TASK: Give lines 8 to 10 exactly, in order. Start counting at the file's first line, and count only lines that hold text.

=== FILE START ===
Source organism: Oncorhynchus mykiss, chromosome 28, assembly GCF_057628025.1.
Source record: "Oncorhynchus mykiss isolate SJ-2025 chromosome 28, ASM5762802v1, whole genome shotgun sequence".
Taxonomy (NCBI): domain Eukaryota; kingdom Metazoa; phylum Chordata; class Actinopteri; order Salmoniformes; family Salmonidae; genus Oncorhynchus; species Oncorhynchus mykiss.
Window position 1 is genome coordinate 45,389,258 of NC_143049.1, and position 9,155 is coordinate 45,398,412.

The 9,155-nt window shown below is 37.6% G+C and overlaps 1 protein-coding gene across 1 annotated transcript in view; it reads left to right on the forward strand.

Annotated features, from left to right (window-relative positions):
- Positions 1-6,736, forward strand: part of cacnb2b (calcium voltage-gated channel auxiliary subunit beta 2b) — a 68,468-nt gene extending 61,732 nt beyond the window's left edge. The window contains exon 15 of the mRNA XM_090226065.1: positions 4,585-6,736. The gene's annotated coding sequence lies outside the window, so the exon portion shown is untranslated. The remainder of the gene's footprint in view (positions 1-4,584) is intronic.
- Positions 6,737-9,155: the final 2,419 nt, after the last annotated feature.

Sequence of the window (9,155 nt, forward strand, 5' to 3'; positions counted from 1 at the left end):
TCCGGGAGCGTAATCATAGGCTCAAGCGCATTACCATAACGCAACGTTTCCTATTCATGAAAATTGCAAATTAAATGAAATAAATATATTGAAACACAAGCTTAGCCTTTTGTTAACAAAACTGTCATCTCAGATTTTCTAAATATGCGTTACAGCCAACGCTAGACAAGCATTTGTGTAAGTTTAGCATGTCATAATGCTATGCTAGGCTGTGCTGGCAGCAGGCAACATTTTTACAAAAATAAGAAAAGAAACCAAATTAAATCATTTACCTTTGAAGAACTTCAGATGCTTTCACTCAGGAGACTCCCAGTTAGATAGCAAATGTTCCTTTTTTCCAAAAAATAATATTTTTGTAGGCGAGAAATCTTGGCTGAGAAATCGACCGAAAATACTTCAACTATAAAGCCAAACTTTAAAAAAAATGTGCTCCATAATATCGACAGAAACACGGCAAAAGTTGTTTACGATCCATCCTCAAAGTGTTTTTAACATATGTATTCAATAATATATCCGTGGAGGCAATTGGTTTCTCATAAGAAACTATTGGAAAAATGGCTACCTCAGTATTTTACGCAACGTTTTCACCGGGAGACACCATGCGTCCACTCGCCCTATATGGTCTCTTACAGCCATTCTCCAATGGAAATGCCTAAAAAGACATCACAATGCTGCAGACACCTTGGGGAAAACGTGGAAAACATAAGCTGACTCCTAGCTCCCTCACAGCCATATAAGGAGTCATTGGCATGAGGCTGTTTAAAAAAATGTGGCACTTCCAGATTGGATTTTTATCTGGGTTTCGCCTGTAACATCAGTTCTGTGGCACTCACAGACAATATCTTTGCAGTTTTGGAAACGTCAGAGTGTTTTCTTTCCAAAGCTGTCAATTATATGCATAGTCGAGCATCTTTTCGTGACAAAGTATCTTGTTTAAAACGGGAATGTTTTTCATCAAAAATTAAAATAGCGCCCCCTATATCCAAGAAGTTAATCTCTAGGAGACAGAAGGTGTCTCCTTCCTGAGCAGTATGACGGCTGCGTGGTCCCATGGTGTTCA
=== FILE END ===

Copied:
- Positions 6,737-9,155: the final 2,419 nt, after the last annotated feature.

Sequence of the window (9,155 nt, forward strand, 5' to 3'; positions counted from 1 at the left end):
TCCGGGAGCGTAATCATAGGCTCAAGCGCATTACCATAACGCAACGTTTCCTATTCATGAAAATTGCAAATTAAATGAAATAAATATATTGAAACACAAGCTTAGCCTTTTGTTAACAAAACTGTCATCTCAGATTTTCTAAATATGCGTTACAGCCAACGCTAGACAAGCATTTGTGTAAGTTTAGCATGTCATAATGCTATGCTAGGCTGTGCTGGCAGCAGGCAACATTTTTACAAAAATAAGAAAAGAAACCAAATTAAATCATTTACCTTTGAAGAACTTCAGATGCTTTCACTCAGGAGACTCCCAGTTAGATAGCAAATGTTCCTTTTTTCCAAAAAATAATATTTTTGTAGGCGAGAAATCTTGGCTGAGAAATCGACCGAAAATACTTCAACTATAAAGCCAAACTTTAAAAAAAATGTGCTCCATAATATCGACAGAAACACGGCAAAAGTTGTTTACGATCCATCCTCAAAGTGTTTTTAACATATGTATTCAATAATATATCCGTGGAGGCAATTGGTTTCTCATAAGAAACTATTGGAAAAATGGCTACCTCAGTATTTTACGCAACGTTTTCACCGGGAGACACCATGCGTCCACTCGCCCTATATGGTCTCTTACAGCCATTCTCCAATGGAAATGCCTAAAAAGACATCACAATGCTGCAGACACCTTGGGGAAAACGTGGAAAACATAAGCTGACTCCTAGCTCCCTCACAGCCATATAAGGAGTCATTGGCATGAGGCTGTTTAAAAAAATGTGGCACTTCCAGATTGGATTTTTATCTGGGTTTCGCCTGTAACATCAGTTCTGTGGCACTCACAGACAATATCTTTGCAGTTTTGGAAACGTCAGAGTGTTTTCTTTCCAAAGCTGTCAATTATATGCATAGTCGAGCATCTTTTCGTGACAAAGTATCTTGTTTAAAACGGGAATGTTTTTCATCAAAAATTAAAATAGCGCCCCCTATATCCAAGAAGTTAATCTCTAGGAGACAGAAGGTGTCTCCTTCCTGAGCAGTATGACGGCTGCGTGGTCCCATGGTGTTCA